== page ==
Norbert Schoerner: Third Life

Norbert Schoerner: Third Life


By (author) Norbert Schoerner, Text by Geoff Cox, Text by Tom Morton, Text by Norbert Schoerner


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  • Publisher: Violette Editions
  • Format: Hardback | 160 pages
  • Dimensions: 248mm x 310mm x 22mm | 1,520g
  • Publication date: 31 October 2012
  • Publication City/Country: London
  • ISBN 10: 1900828383
  • ISBN 13: 9781900828383
  • Illustrations note: 100 colour illustrations
  • Sales rank: 1,527,536

Product description

Straddling fine art and fashion photography, the German-born, London-based photographer Norbert Schoerner (born 1966) has presented his work in many different contexts, from international gallery shows to glossy ad campaigns for Prada, Yojhi Yamamoto and Miu Miu, and magazines such as "i-D," "Harpers Bazaar," "Vogue" and "032c." Having captured the likes of Jeff Koons, Luc Tuymans, Lawrence Weiner, Richard Prince and Damien Hirst, Schoerner now has a hefty portfolio of classic portraits of artists to his name. Alongside such widely known works, he also maintains a more informal, diaristic photographic practice in which he snatches momentary glimpses from a hectic schedule, with images varying in scale from a puddle on the sidewalk to the side of a glacier, or from a close-up of a showroom mannequin to a vast stretch of empty desert. The first monograph on the photographer in a decade, "Norbert Schoerner: Third Life" gathers a previously unseen selection of these remarkable "sketchbook" images. Made over the course of seven years, they are assembled here in the manner of stills from a cinematic narrative, tracing Schoerner's own journeys around the globe.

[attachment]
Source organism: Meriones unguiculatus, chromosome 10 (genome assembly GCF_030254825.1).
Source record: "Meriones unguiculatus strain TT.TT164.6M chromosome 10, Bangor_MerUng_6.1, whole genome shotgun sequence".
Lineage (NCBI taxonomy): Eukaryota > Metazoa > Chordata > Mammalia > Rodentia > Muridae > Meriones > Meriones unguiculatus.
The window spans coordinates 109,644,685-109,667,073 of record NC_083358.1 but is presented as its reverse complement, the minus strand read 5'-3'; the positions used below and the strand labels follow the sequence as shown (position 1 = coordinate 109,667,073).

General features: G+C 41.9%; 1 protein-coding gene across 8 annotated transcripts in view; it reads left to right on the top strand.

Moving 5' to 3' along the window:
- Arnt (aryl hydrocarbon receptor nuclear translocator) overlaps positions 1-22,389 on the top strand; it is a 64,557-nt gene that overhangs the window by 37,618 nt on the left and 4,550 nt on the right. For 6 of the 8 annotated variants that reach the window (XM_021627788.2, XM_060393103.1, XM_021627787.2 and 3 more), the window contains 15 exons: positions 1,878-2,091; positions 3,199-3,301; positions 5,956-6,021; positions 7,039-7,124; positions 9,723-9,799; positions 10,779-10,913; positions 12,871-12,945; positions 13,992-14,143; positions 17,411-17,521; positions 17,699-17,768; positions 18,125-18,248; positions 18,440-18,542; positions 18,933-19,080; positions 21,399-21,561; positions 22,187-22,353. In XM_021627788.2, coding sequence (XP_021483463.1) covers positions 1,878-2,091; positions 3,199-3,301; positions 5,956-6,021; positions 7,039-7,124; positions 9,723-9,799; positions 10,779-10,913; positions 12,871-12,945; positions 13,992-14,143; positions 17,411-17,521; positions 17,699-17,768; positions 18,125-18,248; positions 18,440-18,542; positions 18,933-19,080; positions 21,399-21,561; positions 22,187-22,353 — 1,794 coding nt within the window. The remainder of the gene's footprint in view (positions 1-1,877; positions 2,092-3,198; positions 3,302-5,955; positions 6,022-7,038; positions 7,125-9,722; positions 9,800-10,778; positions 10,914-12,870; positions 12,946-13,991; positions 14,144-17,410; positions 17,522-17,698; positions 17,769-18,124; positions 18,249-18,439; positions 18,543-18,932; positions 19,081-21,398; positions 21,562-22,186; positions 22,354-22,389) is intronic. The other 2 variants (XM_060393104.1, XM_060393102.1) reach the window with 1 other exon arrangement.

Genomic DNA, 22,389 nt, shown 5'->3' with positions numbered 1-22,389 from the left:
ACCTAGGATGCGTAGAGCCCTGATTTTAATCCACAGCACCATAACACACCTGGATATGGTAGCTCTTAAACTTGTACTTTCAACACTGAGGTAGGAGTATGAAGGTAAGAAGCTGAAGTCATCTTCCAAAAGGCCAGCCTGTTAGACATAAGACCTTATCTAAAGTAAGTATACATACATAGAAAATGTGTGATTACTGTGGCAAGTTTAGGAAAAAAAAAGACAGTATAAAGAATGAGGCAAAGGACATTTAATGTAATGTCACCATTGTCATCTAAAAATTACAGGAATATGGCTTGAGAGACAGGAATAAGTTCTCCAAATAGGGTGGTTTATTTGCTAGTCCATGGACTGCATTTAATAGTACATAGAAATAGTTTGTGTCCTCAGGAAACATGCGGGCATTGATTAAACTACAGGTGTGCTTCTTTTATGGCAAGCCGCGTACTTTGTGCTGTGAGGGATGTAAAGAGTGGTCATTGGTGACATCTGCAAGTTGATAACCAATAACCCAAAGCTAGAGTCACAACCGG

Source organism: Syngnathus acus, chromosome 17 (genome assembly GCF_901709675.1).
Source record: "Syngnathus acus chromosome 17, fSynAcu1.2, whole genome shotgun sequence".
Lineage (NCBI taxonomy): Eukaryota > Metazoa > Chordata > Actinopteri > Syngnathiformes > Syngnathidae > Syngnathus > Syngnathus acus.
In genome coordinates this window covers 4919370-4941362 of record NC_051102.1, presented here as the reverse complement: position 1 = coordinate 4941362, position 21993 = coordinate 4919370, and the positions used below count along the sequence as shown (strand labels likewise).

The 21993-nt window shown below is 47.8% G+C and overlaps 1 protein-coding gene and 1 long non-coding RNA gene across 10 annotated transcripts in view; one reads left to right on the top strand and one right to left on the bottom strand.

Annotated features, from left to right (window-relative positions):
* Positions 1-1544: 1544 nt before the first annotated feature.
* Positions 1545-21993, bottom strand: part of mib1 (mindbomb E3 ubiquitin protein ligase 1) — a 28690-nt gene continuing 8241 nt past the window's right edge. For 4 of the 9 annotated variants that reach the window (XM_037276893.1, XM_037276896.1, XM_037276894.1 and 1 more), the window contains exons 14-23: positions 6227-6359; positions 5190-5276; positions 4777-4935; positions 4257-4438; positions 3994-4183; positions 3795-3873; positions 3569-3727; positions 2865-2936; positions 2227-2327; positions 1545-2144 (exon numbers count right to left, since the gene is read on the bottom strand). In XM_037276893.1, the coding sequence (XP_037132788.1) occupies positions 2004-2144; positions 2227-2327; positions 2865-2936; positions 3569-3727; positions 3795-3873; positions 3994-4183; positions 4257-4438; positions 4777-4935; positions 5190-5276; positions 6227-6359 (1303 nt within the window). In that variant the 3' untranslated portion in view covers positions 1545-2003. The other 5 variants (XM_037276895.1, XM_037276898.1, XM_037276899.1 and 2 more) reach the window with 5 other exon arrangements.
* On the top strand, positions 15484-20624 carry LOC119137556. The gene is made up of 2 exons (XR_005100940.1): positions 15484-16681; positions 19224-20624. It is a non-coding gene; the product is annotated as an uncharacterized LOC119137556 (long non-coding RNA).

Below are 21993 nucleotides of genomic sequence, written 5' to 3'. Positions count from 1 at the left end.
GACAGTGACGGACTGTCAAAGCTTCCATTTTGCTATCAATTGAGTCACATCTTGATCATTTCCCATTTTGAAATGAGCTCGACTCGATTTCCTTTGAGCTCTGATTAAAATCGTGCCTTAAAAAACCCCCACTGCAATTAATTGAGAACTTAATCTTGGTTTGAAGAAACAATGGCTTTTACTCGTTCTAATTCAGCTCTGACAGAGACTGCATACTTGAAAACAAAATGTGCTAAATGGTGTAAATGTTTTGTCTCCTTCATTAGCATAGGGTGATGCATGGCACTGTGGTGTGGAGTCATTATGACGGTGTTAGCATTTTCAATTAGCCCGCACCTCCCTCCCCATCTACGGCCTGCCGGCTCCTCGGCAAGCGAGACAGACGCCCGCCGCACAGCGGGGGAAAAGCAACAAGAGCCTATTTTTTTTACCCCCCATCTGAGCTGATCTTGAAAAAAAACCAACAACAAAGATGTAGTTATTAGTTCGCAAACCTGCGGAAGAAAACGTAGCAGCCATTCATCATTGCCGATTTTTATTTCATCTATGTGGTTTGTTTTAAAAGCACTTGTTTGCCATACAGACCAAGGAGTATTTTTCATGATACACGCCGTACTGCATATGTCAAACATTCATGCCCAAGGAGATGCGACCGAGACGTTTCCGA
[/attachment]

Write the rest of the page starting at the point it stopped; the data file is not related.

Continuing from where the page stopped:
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Review quote

Photographer Norbert Shoerner speaks of Japan as a place where a different standard for artifice applies. He could, at the same time, be referring to his own view of the world as seen throught the photographs of his new book Third Life.Accumulated over the past eight years, the images roughly divide into unashamedly digital snaps and technical large format analogue observations. Juxtapositions of images in the book induce a strange malaise as do interventions of imageless white pages. Mistakes and accidents are championed and corrupted digital files produce a sort of optical-static printed adjacent to healthy image counterparts. Reality and projected reality are inseperable.--Emma Reeves"AnOther Magazine" (02/01/2012)